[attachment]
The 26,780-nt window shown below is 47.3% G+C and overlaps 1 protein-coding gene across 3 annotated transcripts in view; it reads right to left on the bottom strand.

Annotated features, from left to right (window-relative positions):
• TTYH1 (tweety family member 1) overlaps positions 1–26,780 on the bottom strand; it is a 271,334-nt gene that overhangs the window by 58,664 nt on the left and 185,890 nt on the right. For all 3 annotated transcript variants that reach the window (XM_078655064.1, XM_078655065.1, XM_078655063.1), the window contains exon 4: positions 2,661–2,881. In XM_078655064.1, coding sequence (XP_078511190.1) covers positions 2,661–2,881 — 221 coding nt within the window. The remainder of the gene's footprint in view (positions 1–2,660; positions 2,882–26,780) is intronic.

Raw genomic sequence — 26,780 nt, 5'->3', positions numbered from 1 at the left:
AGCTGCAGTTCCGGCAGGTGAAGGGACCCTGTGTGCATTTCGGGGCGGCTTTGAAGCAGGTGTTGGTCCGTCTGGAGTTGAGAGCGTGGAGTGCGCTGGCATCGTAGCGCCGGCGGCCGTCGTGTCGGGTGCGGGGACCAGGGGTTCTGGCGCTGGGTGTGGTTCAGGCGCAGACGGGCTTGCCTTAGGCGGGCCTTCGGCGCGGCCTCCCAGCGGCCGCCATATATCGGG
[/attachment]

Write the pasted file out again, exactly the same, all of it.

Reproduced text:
The 26,780-nt window shown below is 47.3% G+C and overlaps 1 protein-coding gene across 3 annotated transcripts in view; it reads right to left on the bottom strand.

Annotated features, from left to right (window-relative positions):
• TTYH1 (tweety family member 1) overlaps positions 1–26,780 on the bottom strand; it is a 271,334-nt gene that overhangs the window by 58,664 nt on the left and 185,890 nt on the right. For all 3 annotated transcript variants that reach the window (XM_078655064.1, XM_078655065.1, XM_078655063.1), the window contains exon 4: positions 2,661–2,881. In XM_078655064.1, coding sequence (XP_078511190.1) covers positions 2,661–2,881 — 221 coding nt within the window. The remainder of the gene's footprint in view (positions 1–2,660; positions 2,882–26,780) is intronic.

Raw genomic sequence — 26,780 nt, 5'->3', positions numbered from 1 at the left:
AGCTGCAGTTCCGGCAGGTGAAGGGACCCTGTGTGCATTTCGGGGCGGCTTTGAAGCAGGTGTTGGTCCGTCTGGAGTTGAGAGCGTGGAGTGCGCTGGCATCGTAGCGCCGGCGGCCGTCGTGTCGGGTGCGGGGACCAGGGGTTCTGGCGCTGGGTGTGGTTCAGGCGCAGACGGGCTTGCCTTAGGCGGGCCTTCGGCGCGGCCTCCCAGCGGCCGCCATATATCGGG